CHINA Beijing museum stops man acting as 'tour guide' for friends


Beijing museum stops man acting as 'tour guide' for friends


03:23, August 22, 2018


(Photo: CGTN)

A Chinese man was dissuaded by staff of Prince Kung’s Mansion in Beijing from guiding his friends around the tourist attraction during the summer vacation on the grounds that he was too noisy.

Lu Yifu, who is not an official tour guide, told the Beijing Youth Daily that he was just telling the history to his mates and there was no sign that this was not permitted.

One of Lu's visiting friends, Chen Xin, said: “We are friends. It’s not at all easy for us to get together. He is not a tour guide and doesn’t charge.”

Lu shared his experience on Chinese social media hoping to have a proper explanation from the mansion but was told by many netizens that many museums have rules forbidding unlicensed tour guides.

According to Beijing’s tourism regulations, only licensed guides can guide tourists and explain the history and culture at attractions included those in the World Cultural Heritage lists.

Prince Kung’s Mansion also follows regulations and offers a guide service though it is not listed. Free guiding is available to groups while individual visitors need to pay 200 yuan (29 US dollars) for the service or can rent an electronic guiding device at 30 yuan (4 US dollars).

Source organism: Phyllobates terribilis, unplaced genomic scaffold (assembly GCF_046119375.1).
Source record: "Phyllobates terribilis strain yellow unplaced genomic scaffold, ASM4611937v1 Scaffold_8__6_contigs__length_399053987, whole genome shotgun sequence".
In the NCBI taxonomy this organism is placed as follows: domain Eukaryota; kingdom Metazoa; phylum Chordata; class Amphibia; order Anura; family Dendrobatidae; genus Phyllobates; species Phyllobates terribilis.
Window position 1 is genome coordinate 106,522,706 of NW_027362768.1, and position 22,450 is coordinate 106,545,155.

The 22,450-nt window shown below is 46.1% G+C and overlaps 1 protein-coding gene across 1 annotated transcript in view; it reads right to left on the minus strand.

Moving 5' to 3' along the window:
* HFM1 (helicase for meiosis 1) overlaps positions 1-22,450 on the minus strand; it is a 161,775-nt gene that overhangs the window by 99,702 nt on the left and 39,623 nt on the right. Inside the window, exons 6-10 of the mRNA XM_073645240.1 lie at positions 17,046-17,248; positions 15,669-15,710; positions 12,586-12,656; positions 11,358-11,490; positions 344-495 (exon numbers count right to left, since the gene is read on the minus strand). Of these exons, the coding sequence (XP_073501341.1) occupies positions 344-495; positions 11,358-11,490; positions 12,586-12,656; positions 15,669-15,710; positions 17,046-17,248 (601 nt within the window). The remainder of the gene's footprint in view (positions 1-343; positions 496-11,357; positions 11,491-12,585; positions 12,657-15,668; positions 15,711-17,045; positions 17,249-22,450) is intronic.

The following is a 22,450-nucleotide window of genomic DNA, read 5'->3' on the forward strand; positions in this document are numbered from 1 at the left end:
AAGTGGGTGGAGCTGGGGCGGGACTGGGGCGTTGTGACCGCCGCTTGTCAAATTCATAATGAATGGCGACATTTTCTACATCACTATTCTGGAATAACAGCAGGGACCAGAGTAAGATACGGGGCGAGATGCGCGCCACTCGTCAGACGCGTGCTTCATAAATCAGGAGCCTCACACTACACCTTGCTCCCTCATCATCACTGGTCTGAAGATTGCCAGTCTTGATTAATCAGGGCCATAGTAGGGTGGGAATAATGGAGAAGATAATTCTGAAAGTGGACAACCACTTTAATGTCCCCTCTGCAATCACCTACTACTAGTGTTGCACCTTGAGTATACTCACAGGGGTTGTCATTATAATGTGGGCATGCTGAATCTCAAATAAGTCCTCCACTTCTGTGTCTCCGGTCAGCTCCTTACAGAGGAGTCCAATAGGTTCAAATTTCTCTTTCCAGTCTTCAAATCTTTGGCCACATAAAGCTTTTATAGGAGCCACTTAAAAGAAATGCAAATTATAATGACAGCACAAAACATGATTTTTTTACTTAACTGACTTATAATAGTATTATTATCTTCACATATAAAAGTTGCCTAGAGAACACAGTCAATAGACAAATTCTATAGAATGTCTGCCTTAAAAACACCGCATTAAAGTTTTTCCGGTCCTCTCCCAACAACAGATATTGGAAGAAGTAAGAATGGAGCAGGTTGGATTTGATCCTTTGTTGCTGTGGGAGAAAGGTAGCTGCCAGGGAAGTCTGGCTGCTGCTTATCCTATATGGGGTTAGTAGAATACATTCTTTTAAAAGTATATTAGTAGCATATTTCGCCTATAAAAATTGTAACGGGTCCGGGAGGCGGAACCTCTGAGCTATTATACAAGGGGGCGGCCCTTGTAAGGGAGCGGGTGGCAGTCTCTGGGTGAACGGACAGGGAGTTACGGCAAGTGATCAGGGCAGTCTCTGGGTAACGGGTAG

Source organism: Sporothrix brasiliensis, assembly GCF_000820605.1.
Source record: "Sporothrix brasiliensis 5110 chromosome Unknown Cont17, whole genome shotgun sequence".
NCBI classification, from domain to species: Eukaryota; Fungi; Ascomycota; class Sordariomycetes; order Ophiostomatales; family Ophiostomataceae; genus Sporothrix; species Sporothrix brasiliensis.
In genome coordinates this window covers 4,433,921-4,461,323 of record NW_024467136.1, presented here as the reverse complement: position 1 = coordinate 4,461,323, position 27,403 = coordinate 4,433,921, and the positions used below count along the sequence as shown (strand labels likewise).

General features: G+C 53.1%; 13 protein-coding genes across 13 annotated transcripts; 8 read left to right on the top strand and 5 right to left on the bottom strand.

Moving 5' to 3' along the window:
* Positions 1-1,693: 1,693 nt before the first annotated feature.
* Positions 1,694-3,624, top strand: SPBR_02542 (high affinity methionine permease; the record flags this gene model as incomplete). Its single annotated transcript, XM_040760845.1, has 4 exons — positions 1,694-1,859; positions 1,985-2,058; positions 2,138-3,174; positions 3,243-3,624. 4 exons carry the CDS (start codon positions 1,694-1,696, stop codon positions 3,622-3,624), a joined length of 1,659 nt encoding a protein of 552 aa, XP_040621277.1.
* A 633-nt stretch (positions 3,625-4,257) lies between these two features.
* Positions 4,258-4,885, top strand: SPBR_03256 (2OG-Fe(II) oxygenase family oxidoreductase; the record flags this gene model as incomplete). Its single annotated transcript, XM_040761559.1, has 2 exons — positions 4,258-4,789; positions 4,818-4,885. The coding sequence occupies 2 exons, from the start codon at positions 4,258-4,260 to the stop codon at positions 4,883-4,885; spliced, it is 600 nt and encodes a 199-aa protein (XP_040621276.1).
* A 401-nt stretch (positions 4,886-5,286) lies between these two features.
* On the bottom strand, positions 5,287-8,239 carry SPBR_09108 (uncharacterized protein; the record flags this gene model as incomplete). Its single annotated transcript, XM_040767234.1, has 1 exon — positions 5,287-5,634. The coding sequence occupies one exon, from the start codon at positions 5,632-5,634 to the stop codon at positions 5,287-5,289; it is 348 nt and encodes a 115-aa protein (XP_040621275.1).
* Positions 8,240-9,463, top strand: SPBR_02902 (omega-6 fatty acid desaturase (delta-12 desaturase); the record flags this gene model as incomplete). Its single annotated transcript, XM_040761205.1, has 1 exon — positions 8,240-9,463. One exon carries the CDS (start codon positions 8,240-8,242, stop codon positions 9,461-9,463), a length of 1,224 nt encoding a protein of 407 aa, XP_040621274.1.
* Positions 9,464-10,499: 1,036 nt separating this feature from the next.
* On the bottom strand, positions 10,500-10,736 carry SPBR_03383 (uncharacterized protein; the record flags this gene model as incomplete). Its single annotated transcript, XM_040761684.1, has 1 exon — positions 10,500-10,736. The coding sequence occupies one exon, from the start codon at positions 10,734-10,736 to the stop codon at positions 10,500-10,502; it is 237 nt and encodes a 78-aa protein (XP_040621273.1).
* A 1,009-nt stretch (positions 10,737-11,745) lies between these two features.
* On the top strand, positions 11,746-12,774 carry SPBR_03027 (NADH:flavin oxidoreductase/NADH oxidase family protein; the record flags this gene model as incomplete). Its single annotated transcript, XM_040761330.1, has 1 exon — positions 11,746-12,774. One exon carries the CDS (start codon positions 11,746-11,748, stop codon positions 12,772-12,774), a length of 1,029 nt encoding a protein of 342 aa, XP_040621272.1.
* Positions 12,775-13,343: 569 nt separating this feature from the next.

Chen Guilan, the director of the mansion’s education department, said the mansion’s guides are all trained and some unlicensed guides often distort history.

“I’ve heard some ridiculous explanations of the history. Besides, the official guiding service can make the visiting orderly and bring a better experience to tourists,” Chen said.

Chen explained that Lu’s voice was too high and distracted many, although he attracted a lot of other visitors to hear his explanations.

“We cannot stop others from exchanging views but they’d better discuss outside of the exhibition halls,” Chen added.

However, the public did not think the mansion’s response to Lu was cogent.

“The tourist attraction is for money not for getting people more well informed of history,” @QYF520FORever satirized the Prince Kung’s Mansion in a comment on Weibo.

“If his voice is loud, [the staff] can warn him to lower down but it’s inappropriate not to allow him to introduce to his friends,” @Hongliyutonglvliyuyulv posted on the social media website.

“To earn money, [the mansion] deprived people of the right of speaking. Your [the mansion’s] response doesn’t work,” @Kaizhetuolajizouxianghuoxiang criticized the mansion.

The Beijing Tourism Committee said that Lu guided his friends, not a tour group, and his friends believed him so he should not have been stopped by the staff. The Prince Kung’s mansion has made no further response.

Related Stories

Terms of Service & Privacy Policy

We have updated our privacy policy to comply with the latest laws and regulations. The updated policy explains the mechanism of how we collect and treat your personal data. You can learn more about the rights you have by reading our terms of service. Please read them carefully. By clicking AGREE, you indicate that you have read and agreed to our privacy policies

Agree and continue